As customer needs and desires change, it’s only fitting that brands grow to meet them. That change can appear in product lines, customer service, or even the branding itself. Updating a brand’s look and feel can recapture your audience’s imagination while giving your organization a revitalizing boost — from logos to color palettes to writing styles.
In the last few years, many brands have updated their look in response to the myriad of changes to their industries left by the pandemic. A Hanover Research study found that about 75% of companies did work to their brands from 2020 to 2021. In the same study, researchers uncovered the top reasons marketers made updates to their brands, including: to increase customer satisfaction, optimize brand messaging, improve market share, and improve their competitive market position.
Forbes boiled rebrand motivations down to two categories: needs and opportunities. Some businesses need to rebrand because of mergers, reputation crises, and competitive influences. Other brands rebrand to seize an opportunity for corporate growth, product and service promotion, or other meaningful corporate changes.
No matter the reason, when a brand knows it’s time for change, there is one question that stands in the way: how significant should that change be?
Evolution vs. Revolution
Brands can go for a Brand Evolution, a revamp of what their identity is already. This brand refresh meant to be a natural and recognizable growth of a brand. It’s less about starting from scratch and more about refining a brand’s existing collateral to stay relevant for the day’s interests and sensibilities. Using the logo evolution of Coca-Cola for example, one can see how the brand’s origin and history inspired each new visual iteration of the brand.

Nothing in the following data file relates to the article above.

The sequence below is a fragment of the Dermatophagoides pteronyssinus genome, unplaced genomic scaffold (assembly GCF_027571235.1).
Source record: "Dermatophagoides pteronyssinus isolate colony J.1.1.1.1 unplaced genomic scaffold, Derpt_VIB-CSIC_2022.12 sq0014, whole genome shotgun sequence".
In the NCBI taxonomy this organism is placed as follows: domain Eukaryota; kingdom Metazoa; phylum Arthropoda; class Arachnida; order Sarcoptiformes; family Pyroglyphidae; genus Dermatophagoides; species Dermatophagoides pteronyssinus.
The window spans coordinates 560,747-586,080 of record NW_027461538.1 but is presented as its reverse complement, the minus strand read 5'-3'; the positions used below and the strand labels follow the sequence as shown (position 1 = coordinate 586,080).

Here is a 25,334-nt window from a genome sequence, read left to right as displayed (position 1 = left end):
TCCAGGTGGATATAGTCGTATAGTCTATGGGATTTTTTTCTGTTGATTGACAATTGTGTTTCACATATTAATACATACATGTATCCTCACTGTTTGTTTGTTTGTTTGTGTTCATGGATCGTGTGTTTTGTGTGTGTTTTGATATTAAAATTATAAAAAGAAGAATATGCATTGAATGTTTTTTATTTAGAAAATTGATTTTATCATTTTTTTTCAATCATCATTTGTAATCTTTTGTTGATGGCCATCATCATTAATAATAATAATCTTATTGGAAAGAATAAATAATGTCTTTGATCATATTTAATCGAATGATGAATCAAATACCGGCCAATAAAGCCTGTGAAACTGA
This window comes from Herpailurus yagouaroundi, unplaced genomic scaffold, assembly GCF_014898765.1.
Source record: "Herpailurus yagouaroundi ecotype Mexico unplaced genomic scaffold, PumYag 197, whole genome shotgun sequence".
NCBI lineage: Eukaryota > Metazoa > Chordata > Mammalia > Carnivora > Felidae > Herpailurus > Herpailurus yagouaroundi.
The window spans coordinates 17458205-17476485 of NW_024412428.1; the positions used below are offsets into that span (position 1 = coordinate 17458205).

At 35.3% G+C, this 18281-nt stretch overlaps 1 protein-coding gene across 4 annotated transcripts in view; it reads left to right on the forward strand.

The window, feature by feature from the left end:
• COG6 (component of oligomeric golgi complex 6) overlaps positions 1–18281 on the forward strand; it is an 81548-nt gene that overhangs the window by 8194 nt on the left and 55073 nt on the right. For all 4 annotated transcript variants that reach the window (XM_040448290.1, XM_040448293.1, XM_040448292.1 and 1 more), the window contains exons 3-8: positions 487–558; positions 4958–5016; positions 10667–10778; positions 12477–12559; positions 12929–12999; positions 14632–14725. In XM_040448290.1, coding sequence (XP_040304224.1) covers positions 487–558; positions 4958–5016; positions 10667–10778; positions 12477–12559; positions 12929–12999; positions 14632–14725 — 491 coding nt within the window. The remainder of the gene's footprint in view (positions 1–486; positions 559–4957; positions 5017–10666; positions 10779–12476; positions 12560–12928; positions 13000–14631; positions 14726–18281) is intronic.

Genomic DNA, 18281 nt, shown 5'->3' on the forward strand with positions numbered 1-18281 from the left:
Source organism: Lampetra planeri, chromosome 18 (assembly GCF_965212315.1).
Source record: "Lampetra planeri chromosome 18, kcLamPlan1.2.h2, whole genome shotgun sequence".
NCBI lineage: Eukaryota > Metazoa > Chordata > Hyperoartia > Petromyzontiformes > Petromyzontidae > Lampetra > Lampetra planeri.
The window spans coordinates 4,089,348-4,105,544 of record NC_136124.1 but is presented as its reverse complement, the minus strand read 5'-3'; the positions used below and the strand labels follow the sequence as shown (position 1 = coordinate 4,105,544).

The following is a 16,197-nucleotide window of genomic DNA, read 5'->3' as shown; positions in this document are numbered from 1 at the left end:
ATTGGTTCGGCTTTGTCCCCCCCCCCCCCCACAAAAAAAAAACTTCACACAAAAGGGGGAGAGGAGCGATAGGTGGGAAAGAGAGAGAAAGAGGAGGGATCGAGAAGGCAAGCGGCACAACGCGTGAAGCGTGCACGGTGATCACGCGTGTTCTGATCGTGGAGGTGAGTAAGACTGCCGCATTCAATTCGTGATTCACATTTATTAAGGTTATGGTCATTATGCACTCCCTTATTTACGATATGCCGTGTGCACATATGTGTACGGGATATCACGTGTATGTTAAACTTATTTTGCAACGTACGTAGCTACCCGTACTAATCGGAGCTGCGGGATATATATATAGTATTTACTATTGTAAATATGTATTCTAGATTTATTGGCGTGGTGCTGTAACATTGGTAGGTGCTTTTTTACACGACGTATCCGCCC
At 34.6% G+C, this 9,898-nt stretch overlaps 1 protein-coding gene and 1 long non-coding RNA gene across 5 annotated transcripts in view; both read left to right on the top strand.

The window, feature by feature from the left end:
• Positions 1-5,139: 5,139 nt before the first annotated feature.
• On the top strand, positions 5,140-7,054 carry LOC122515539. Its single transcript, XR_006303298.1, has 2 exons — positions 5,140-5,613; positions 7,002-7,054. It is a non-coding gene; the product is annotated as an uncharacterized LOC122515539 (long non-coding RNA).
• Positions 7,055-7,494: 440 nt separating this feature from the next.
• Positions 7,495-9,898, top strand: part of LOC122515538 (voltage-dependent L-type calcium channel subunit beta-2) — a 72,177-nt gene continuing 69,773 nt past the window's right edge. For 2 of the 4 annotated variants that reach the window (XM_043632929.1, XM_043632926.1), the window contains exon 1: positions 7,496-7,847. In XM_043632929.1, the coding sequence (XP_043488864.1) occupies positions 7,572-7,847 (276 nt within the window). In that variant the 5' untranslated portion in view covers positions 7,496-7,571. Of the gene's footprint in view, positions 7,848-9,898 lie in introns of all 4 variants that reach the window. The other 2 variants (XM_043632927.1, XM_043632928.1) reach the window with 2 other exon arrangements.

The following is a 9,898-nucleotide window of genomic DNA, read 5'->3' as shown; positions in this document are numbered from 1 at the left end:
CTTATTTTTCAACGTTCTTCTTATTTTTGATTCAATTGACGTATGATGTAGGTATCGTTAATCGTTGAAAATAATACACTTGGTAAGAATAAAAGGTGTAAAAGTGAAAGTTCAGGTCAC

Or brands can go for a Brand Revolution — a complete rebranding. Rather than making small adjustments to a brand identity to fit with the changing environment, organizations can overhaul what they have into something completely new. One example: when the parent company Facebook rebranded as the all-encompassing, virtual-reality-focused Meta. Here, in-depth research propels the brand into uncharted territory, ensuring the revolution aligns with emerging paradigms and anticipates future trends.
Ultimately, whether evolution or revolution, the success of a rebrand lies in the depth of research undertaken. Marketers must meticulously analyze data, interpret cultural shifts, and forecast market trajectories to make informed decisions that will propel their brand forward, be it through a gradual evolution or a transformative revolution. In the dynamic landscape of branding, research becomes the cornerstone upon which the foundation of a brand’s future is built.
Making the Decision
The significance of a rebrand, and what changes it might entail, should depend on insights about a brand’s target audience gleaned from thorough market research.
Before reimagining what a brand can be, marketers should seek to understand their audience. What do their audiences value? What sparks their interest? What matters to them? Any change made to a brand should reflect the needs and desires of the audience.
From there, a brand should set goals. Are they trying to retain repeat customers? Or maybe they are looking to tap into a brand-new market?
Evolution + Revolution Success Stories.